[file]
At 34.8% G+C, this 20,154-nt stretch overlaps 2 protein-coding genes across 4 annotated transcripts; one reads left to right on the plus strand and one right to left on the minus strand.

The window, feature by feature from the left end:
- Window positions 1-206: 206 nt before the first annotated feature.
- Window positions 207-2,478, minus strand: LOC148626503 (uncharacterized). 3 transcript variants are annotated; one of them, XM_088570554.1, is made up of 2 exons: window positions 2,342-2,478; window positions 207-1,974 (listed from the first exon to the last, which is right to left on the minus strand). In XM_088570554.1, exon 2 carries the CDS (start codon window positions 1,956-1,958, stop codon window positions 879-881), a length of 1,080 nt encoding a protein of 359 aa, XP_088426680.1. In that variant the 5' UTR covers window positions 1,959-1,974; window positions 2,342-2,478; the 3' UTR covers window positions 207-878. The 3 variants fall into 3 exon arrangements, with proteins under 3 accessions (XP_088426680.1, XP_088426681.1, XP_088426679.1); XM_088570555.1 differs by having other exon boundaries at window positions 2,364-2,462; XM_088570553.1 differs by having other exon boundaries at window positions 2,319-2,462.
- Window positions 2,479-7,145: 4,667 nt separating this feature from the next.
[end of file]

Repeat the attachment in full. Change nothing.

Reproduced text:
At 34.8% G+C, this 20,154-nt stretch overlaps 2 protein-coding genes across 4 annotated transcripts; one reads left to right on the plus strand and one right to left on the minus strand.

The window, feature by feature from the left end:
- Window positions 1-206: 206 nt before the first annotated feature.
- Window positions 207-2,478, minus strand: LOC148626503 (uncharacterized). 3 transcript variants are annotated; one of them, XM_088570554.1, is made up of 2 exons: window positions 2,342-2,478; window positions 207-1,974 (listed from the first exon to the last, which is right to left on the minus strand). In XM_088570554.1, exon 2 carries the CDS (start codon window positions 1,956-1,958, stop codon window positions 879-881), a length of 1,080 nt encoding a protein of 359 aa, XP_088426680.1. In that variant the 5' UTR covers window positions 1,959-1,974; window positions 2,342-2,478; the 3' UTR covers window positions 207-878. The 3 variants fall into 3 exon arrangements, with proteins under 3 accessions (XP_088426680.1, XP_088426681.1, XP_088426679.1); XM_088570555.1 differs by having other exon boundaries at window positions 2,364-2,462; XM_088570553.1 differs by having other exon boundaries at window positions 2,319-2,462.
- Window positions 2,479-7,145: 4,667 nt separating this feature from the next.